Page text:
On the eve of our daughter’s third birthday, she and I spent hours in the kitchen baking bread. We mixed. We kneaded. We waited. We shaped the dough. We carefully opened the oven door just enough to fill ourselves up with the smell of baking bread. We got flour in our hair. We made a mess of epic proportions. It was beautiful — her little hands and my not-so-little hands working and playing and creating something good and wholesome together. It was almost prayer.
I have always found bread making to be an intensely spiritual endeavor. Somehow flour, water, yeast and salt — the most common and mundane of ingredients — are combined to make something warm and hearty and magical. A miracle. A little “ex nihilo” creation right in my kitchen. It is sensual. It requires creativity and attention and patience and hope. It yields something good and wholesome. It has the ability to nourish, to comfort, to provide a moment of reprieve from all of the coldness and harshness that bombards us out there in the world. I love bread. A lot. And what I love about bread is not so different from what I love …
November 5th, 2012
(CNS photo/Gary Cameron, Reuters)
It is an unseasonably warm morning in Northeastern Ohio. The pickles Kim (shorthand for the three little people who live at our house) are running wild in a choppy sea of motley leaves. (Raking is on the list. The list is long.) I ask our 4-year-old — the one loping around with a Tyrannosaurus Rex strapped across his torso in a self-styled Baby Bjorn whilst brandishing a stick/pirate sword — what I should write about voting. Without stopping, without so much as lowering his wooden scabbard he yells, “Tell everyone about how you love God.” Not bad, Captain Dino-Daddy. Not bad at all.
I love God. And this makes voting complicated. I don’t mean to be disingenuous. I am not an undecided voter … at all. What I’m trying to say is that neither of the candidates stands in line with the totality of Catholic moral teaching. Neither one of them perfectly conforms to the beautiful vision of Blessed John Paul II’s “culture of life.” Neither one of them has put forward a foreign policy that adequately addresses the most dire human rights issues facing our world. Neither one of them has addressed grave problems plaguing …
October 29th, 2012
A convert's guide to an eerily Catholic Halloween
Growing up most of the kids I knew from Christian families weren’t allowed to celebrate Halloween. Here are a few thoughts on the meaning of this Catholic celebration (yes, really!) and why it matters.
H — Holy. That’s right, folks. Halloween is a derivation of “All Hallows’ Eve” aka “All Saints’ Eve” aka “the vigil of All Saints’ Day”… a Holy Day of Obligation for Catholic Christians. All Saints’ Day is a celebration of the holy saints in heaven who were exemplars of Christ’s love in life and now enjoy the eternal reward of heaven. The saints are our sisters and brothers in faith who pray for us. Let’s feast them well! Why not try making it to a vigil mass this year before the festivities begin?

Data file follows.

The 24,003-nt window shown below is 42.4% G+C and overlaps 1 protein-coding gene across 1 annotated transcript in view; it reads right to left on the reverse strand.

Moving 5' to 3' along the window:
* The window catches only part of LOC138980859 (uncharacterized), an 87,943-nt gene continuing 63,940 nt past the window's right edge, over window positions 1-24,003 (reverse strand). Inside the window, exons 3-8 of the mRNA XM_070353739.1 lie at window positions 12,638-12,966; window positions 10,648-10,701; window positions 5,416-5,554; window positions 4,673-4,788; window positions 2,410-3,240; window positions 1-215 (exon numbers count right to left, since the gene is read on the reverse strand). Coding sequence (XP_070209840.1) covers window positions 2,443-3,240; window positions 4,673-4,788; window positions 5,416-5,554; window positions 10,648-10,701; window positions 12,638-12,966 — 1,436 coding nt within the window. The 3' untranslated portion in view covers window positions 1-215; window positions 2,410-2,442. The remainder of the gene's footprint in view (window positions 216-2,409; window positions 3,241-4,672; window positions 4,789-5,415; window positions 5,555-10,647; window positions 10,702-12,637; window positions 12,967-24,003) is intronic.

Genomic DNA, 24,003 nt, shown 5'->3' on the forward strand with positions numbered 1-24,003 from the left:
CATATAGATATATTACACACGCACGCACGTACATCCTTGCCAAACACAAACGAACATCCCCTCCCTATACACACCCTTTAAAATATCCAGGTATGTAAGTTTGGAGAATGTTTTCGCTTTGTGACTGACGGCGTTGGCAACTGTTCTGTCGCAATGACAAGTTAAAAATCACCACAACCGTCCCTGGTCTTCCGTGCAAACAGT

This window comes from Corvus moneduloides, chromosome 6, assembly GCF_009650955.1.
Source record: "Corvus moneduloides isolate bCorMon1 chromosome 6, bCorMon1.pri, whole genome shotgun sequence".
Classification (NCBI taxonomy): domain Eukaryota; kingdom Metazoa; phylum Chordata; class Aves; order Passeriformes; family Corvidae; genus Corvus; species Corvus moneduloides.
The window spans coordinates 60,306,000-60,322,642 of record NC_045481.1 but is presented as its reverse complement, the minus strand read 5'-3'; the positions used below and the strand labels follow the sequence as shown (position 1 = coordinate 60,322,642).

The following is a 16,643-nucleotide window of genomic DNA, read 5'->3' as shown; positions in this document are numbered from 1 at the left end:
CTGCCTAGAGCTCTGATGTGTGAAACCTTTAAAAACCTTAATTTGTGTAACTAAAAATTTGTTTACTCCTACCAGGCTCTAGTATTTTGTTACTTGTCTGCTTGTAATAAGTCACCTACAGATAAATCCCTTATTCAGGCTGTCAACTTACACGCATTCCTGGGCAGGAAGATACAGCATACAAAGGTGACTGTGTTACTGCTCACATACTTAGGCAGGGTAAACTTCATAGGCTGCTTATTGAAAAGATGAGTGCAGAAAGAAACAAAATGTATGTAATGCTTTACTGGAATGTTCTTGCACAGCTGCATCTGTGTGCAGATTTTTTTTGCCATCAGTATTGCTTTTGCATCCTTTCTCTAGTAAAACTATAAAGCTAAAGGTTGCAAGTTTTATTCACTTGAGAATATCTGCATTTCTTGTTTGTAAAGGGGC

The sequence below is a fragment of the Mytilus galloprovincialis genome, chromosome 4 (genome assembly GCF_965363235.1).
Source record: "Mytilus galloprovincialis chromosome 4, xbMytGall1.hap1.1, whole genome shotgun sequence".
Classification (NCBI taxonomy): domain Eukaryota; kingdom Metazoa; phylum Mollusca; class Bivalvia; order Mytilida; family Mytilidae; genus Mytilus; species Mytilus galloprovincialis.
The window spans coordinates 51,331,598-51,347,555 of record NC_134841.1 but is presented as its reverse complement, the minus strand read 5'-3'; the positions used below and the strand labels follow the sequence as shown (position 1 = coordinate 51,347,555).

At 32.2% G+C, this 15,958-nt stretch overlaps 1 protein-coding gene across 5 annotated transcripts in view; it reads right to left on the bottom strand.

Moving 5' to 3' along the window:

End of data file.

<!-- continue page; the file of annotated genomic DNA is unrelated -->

A — Ancient. The traditions of Halloween date back to the beginning of the Church. In fact, many of them pre-date the birth of Christ. The pagan and pre-Christian traditions of many cultures have been woven into the tapestry of the Catholic faith. This, by far, is one of my favorite things about being Catholic. It is not necessary for a culture to be obliterated or brought into conformity with any universal set …
October 21st, 2012
My dad is the king of Sunday morning. When I was growing up, Sunday was a day of ritual and beauty. Also, it should be noted that it had nothing to do with church or putting on fussy clothes or being anywhere at any particular time. It was about waking up to the smell of eggs cooking on the stove. (And not just eggs – dad eggs. These involved throwing random things from the refrigerator and freezer into the skillet to create awesomeness. I have tried this. Apparently it’s dad-specific magic.) It was about padding down to the living room in my jammies to find John Wayne or Judy Garland waiting to take me on some new adventure as I snuggled up on the couch and was issued a bowlful of eggs as provisions for my journey. It was about my dad taking his place in his big green chair to serve as my trusty guide. It was about family and digging in your heels to make time pass a little slower for just one day and enjoying each other… really and intentionally enjoying each other. It was Shabbat Shalom par excellence.
Now I have a family of my …
October 15th, 2012
Both of my parents believe in God. I can’t say much more about what they believe because religious beliefs are so idiosyncratic and personal and tangled up in who a person is deep down in their marrow it seems presumptuous to try to articulate any but one’s own. Also, to be perfectly frank, my parents very seldom shared these beliefs with me. We did not go to church. We did not pray as a family. We did not read the Bible. I had the freedom to discover God on my own. And even though there were times when I wanted to go to church and I wanted to learn more about the Christian God cryptically entwined in the pages of the Bible my mother had received as a child, I am thankful for this. I am thankful for the freedom to feel that God is mine to know… mine to discover.
And then high school happened. Like any self-respecting American teenager, I set out to rebel against the mores of my parents… my once-hippie, liberal parents. I started attending a Pentecostal church with a friend. I joined an Evangelical Bible study club at school. It made my mother crazy. To …